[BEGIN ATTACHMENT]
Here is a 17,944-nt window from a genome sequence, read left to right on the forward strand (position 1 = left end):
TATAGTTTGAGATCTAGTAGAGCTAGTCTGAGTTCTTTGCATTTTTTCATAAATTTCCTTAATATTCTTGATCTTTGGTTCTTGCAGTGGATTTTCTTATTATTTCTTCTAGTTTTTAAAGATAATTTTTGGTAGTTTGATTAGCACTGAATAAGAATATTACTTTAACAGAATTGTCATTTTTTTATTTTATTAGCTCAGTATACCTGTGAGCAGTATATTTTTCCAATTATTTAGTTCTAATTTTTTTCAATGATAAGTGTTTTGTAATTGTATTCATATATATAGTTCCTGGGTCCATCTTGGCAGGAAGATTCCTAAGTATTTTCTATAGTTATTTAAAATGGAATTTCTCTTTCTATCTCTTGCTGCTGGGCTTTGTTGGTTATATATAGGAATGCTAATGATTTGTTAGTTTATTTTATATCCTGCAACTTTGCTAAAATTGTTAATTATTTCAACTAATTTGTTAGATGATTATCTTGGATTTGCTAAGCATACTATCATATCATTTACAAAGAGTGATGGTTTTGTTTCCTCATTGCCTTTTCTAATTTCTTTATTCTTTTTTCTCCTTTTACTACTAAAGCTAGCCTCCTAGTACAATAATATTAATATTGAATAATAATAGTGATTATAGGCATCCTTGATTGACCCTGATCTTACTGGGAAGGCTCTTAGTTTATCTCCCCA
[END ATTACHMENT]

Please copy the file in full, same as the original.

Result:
Here is a 17,944-nt window from a genome sequence, read left to right on the forward strand (position 1 = left end):
TATAGTTTGAGATCTAGTAGAGCTAGTCTGAGTTCTTTGCATTTTTTCATAAATTTCCTTAATATTCTTGATCTTTGGTTCTTGCAGTGGATTTTCTTATTATTTCTTCTAGTTTTTAAAGATAATTTTTGGTAGTTTGATTAGCACTGAATAAGAATATTACTTTAACAGAATTGTCATTTTTTTATTTTATTAGCTCAGTATACCTGTGAGCAGTATATTTTTCCAATTATTTAGTTCTAATTTTTTTCAATGATAAGTGTTTTGTAATTGTATTCATATATATAGTTCCTGGGTCCATCTTGGCAGGAAGATTCCTAAGTATTTTCTATAGTTATTTAAAATGGAATTTCTCTTTCTATCTCTTGCTGCTGGGCTTTGTTGGTTATATATAGGAATGCTAATGATTTGTTAGTTTATTTTATATCCTGCAACTTTGCTAAAATTGTTAATTATTTCAACTAATTTGTTAGATGATTATCTTGGATTTGCTAAGCATACTATCATATCATTTACAAAGAGTGATGGTTTTGTTTCCTCATTGCCTTTTCTAATTTCTTTATTCTTTTTTCTCCTTTTACTACTAAAGCTAGCCTCCTAGTACAATAATATTAATATTGAATAATAATAGTGATTATAGGCATCCTTGATTGACCCTGATCTTACTGGGAAGGCTCTTAGTTTATCTCCCCA